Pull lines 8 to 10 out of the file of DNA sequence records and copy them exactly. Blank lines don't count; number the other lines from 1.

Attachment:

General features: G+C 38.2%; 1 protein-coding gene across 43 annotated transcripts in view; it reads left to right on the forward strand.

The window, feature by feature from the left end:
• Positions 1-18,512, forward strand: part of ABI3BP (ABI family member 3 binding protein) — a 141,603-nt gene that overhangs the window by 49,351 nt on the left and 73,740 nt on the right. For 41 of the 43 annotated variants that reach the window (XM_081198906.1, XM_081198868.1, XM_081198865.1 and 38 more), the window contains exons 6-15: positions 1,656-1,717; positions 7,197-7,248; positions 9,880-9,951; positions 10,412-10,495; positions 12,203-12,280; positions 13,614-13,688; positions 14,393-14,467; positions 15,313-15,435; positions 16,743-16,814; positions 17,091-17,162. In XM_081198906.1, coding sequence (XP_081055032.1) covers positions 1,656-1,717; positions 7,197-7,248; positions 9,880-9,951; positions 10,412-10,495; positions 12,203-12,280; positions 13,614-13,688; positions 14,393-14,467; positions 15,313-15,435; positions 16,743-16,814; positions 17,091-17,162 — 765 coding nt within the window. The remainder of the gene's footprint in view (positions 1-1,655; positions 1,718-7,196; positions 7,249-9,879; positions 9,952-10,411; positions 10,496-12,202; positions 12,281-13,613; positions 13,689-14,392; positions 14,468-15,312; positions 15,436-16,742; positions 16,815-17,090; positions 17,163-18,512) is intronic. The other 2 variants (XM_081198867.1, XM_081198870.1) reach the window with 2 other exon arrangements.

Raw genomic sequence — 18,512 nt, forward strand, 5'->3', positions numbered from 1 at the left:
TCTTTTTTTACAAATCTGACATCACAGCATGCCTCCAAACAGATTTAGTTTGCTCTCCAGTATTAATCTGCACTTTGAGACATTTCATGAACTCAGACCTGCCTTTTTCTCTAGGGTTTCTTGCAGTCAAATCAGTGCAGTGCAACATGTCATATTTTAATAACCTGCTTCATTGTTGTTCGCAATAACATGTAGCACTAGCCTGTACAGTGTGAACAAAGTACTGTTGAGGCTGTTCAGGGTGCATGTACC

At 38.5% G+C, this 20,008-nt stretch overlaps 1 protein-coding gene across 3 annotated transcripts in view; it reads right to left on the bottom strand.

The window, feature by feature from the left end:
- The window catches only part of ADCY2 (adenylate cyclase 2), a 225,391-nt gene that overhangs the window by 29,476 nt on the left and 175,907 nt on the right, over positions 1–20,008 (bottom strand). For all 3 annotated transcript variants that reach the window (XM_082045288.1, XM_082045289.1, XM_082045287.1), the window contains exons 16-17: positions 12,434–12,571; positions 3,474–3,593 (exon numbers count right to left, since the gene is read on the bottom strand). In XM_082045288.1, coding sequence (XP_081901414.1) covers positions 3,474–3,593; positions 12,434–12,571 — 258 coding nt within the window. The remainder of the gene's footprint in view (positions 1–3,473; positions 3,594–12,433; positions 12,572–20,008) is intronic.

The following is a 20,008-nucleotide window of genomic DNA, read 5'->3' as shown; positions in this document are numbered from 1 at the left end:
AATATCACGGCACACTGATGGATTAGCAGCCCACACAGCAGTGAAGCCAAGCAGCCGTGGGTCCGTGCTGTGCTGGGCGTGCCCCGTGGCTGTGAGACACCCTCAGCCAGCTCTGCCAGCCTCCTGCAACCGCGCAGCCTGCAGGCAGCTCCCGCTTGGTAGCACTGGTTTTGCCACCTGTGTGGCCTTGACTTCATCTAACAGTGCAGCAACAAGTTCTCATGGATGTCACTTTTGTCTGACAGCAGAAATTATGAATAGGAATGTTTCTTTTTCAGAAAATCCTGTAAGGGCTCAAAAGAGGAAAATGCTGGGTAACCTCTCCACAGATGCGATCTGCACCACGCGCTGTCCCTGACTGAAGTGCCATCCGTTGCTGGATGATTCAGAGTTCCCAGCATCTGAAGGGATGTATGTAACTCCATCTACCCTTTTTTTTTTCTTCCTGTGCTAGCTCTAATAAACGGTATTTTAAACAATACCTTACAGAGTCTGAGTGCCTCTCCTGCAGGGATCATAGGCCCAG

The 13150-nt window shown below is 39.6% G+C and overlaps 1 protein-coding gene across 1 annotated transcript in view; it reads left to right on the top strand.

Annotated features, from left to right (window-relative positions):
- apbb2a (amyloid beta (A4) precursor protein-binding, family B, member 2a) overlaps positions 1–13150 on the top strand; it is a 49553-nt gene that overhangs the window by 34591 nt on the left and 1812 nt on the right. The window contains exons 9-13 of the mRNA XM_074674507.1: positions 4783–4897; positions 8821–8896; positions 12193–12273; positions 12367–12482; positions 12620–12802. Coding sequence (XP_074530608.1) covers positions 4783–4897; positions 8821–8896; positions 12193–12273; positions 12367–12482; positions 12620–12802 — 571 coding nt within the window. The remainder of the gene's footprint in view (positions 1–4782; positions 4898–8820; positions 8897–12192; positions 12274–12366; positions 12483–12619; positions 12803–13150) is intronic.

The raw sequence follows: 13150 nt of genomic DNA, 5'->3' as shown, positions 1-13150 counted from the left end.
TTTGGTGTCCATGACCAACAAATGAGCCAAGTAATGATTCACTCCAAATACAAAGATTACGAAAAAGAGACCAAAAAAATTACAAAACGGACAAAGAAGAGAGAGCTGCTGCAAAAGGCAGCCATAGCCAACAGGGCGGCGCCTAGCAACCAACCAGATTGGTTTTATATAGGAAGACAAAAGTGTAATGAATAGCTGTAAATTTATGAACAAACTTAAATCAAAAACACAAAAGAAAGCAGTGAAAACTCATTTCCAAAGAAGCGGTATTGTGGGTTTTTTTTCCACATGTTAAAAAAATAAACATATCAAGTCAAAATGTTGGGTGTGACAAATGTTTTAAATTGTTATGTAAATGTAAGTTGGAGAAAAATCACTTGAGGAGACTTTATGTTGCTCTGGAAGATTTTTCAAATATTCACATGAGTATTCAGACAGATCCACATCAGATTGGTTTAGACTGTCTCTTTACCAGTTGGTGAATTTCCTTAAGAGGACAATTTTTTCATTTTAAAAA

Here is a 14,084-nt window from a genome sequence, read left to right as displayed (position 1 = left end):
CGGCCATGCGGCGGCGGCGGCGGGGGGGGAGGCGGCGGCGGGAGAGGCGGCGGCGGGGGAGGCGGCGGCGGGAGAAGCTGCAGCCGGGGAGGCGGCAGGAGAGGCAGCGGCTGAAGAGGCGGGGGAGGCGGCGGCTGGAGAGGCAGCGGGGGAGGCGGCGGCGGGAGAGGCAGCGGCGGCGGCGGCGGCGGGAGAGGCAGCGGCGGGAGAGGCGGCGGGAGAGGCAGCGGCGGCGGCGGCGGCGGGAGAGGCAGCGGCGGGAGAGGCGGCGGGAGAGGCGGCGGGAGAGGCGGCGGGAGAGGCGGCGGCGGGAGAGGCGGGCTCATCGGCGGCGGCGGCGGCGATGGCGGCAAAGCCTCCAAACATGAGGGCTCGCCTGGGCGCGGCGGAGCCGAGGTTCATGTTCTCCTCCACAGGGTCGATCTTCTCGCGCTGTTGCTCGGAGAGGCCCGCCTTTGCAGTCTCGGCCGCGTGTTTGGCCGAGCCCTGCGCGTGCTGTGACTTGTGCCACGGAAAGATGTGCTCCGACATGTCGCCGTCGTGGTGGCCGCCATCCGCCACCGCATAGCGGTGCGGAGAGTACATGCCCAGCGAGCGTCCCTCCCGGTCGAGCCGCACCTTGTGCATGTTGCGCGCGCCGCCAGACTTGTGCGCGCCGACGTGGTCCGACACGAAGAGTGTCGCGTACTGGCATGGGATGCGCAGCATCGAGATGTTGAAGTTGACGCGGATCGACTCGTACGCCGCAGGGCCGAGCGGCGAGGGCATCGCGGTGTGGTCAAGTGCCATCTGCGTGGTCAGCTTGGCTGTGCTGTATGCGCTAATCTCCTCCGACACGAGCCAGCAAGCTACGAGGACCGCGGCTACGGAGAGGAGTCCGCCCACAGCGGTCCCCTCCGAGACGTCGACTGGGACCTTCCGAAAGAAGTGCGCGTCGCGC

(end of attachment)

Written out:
- The window catches only part of ADCY2 (adenylate cyclase 2), a 225,391-nt gene that overhangs the window by 29,476 nt on the left and 175,907 nt on the right, over positions 1–20,008 (bottom strand). For all 3 annotated transcript variants that reach the window (XM_082045288.1, XM_082045289.1, XM_082045287.1), the window contains exons 16-17: positions 12,434–12,571; positions 3,474–3,593 (exon numbers count right to left, since the gene is read on the bottom strand). In XM_082045288.1, coding sequence (XP_081901414.1) covers positions 3,474–3,593; positions 12,434–12,571 — 258 coding nt within the window. The remainder of the gene's footprint in view (positions 1–3,473; positions 3,594–12,433; positions 12,572–20,008) is intronic.

The following is a 20,008-nucleotide window of genomic DNA, read 5'->3' as shown; positions in this document are numbered from 1 at the left end:
AATATCACGGCACACTGATGGATTAGCAGCCCACACAGCAGTGAAGCCAAGCAGCCGTGGGTCCGTGCTGTGCTGGGCGTGCCCCGTGGCTGTGAGACACCCTCAGCCAGCTCTGCCAGCCTCCTGCAACCGCGCAGCCTGCAGGCAGCTCCCGCTTGGTAGCACTGGTTTTGCCACCTGTGTGGCCTTGACTTCATCTAACAGTGCAGCAACAAGTTCTCATGGATGTCACTTTTGTCTGACAGCAGAAATTATGAATAGGAATGTTTCTTTTTCAGAAAATCCTGTAAGGGCTCAAAAGAGGAAAATGCTGGGTAACCTCTCCACAGATGCGATCTGCACCACGCGCTGTCCCTGACTGAAGTGCCATCCGTTGCTGGATGATTCAGAGTTCCCAGCATCTGAAGGGATGTATGTAACTCCATCTACCCTTTTTTTTTTCTTCCTGTGCTAGCTCTAATAAACGGTATTTTAAACAATACCTTACAGAGTCTGAGTGCCTCTCCTGCAGGGATCATAGGCCCAG